1. “obvious exaggeration”: are you a woman? if yes, you are lucky that you have not had these experiences. if no, then you cannot imagine what females have to endure on a daily basis. i can vouch that all of the incidents talked of are quite true, being the thirteen year old sister mentioned.

      2. “It is not normal for twelve year olds to travel alone, looking at the prevalent, imminent dangers.”: the entire point of the article is that these dangers shouldn’t exist. that public places are unsafe for women, and that this needs to change. i will not comment on your definition of ‘normal’.

      3. “If someone goes to bed at night and doesn’t lock their doors, citing that it is their right what they choose to do with the doors, and that the mentality of thieves needs to change, obviously it is not going to make sense.”: it appals me that you compare sexual harassment/assault with property theft. are you implying that women are property? this is victim blaming illogic.

      4. “Please explain to me why a sixteen year old needs to show her cleavage?”: please explain why a girl/woman cannot do, with her own body, what she wants to? moreover, you very conveniently skipped over the fact that people stared at the author’s covered breasts too. whether a woman’s body is covered or uncovered is irrelevant; what IS relevant is that her body is constantly commodified.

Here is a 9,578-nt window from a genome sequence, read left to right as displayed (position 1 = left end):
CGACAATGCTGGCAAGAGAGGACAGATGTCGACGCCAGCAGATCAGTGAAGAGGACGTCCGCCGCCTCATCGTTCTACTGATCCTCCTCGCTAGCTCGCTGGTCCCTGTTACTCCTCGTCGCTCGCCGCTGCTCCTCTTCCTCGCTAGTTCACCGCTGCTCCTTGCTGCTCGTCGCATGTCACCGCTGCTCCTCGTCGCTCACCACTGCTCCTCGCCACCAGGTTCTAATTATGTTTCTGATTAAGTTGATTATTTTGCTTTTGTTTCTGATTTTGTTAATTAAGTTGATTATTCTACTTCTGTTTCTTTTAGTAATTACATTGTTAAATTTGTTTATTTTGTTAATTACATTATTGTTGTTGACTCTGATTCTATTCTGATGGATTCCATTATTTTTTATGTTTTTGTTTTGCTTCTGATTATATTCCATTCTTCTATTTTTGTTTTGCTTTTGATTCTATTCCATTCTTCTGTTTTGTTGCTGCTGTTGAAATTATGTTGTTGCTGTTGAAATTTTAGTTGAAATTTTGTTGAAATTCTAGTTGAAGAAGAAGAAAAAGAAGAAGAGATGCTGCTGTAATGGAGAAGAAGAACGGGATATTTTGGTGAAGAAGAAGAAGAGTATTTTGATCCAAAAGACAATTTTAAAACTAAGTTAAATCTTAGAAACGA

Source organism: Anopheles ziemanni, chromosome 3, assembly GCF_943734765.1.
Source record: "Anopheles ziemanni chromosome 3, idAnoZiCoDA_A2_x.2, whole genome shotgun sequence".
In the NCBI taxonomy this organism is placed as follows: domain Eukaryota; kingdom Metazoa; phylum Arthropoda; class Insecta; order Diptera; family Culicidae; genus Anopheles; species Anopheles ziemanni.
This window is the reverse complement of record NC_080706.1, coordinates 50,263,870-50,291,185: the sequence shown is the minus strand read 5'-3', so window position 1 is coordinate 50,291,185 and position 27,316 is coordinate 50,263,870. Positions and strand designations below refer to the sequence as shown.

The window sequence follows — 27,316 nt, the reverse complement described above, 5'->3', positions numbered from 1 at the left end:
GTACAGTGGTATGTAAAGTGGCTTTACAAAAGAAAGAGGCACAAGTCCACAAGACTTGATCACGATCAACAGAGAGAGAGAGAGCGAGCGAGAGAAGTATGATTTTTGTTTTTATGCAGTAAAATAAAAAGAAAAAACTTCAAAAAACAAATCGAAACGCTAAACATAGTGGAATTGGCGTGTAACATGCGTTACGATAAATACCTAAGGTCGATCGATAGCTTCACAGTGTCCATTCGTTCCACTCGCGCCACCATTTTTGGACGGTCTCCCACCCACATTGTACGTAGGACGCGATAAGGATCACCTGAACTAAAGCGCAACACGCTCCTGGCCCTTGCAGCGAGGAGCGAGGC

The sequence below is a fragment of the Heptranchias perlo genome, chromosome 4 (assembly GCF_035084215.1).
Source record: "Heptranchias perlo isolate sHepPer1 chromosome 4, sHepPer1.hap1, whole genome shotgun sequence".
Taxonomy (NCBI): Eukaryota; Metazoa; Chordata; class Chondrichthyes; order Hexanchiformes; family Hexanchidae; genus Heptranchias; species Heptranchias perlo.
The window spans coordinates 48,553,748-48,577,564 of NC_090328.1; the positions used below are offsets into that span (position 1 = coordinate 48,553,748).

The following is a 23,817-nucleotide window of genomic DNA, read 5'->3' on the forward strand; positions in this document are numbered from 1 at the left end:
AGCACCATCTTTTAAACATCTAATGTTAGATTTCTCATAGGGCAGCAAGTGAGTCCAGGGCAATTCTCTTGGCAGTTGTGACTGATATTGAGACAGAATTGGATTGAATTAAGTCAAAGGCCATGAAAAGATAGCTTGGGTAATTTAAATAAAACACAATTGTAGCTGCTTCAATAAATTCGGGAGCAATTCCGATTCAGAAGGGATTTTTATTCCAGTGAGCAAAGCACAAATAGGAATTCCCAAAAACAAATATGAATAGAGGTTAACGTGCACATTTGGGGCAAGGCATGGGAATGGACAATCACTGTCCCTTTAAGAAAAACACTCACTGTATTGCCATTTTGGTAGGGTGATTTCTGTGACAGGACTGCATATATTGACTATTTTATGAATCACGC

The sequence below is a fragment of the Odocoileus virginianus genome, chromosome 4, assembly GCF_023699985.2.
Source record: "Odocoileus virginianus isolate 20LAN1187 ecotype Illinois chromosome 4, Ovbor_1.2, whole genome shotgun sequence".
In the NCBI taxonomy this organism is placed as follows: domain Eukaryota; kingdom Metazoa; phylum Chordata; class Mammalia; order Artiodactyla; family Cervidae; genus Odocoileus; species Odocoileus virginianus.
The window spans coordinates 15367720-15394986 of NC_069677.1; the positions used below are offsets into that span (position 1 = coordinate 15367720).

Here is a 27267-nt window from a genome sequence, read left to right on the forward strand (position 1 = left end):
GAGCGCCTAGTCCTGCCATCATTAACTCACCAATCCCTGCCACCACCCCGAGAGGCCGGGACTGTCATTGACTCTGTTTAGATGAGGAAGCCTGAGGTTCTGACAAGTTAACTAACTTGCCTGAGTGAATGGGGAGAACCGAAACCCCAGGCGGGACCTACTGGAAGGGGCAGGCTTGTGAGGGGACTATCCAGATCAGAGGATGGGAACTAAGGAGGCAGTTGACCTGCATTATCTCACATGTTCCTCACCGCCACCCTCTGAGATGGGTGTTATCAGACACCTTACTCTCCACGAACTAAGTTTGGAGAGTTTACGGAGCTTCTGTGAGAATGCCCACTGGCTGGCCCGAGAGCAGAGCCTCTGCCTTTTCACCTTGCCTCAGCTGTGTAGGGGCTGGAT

5. “the sarcasm that the author has used while stating how she learnt that she should avoid dark lanes is appalling to say the least. What exactly is wrong in being safe?”: absolutely nothing. i reiterate, the point of the article is that women should not HAVE to take these measures, because they should always feel safe wherever they go.

      6. “men have been mugged, stabbed, robbed, and killed in dark alleys. Boys get molested and raped too, when they are out alone.”: exactly why we advocate for a better society where people feel safe in public spaces, regardless of gender. no one is denying that men get raped too, but that is off-topic. this article is specifically about street harassment, which males do not have to face on a regular basis.

      i repeat myself quite a bit, but i thought it necessary since your points were quite irrational. thank you.

    11. tanisha

      that was brilliant. The problem is that the danger exists. I don’t know why these people take it as an obvious thing. Its fucking wrong ! it is not “involuntary” and its disgusting that you think its normal .

    12. S

      Mr. Baber’s problem is not comprehension. His problem is people talking about women as humans, when they actually should have been talking about men.

    13. adya

      and what exactly is the cause?

  2. Naomi Ganzu

    Very well written Anjee. While reading your article, I was teleported to the time, when such things happened with me.
    We just need to stop taking their “shit” like we are supposed to “clean” it.

  3. Dushyant

    Anjee very well presented writeup.
    I am all for my sister or girlfriend to face up and punch the molester and instead of being a victim.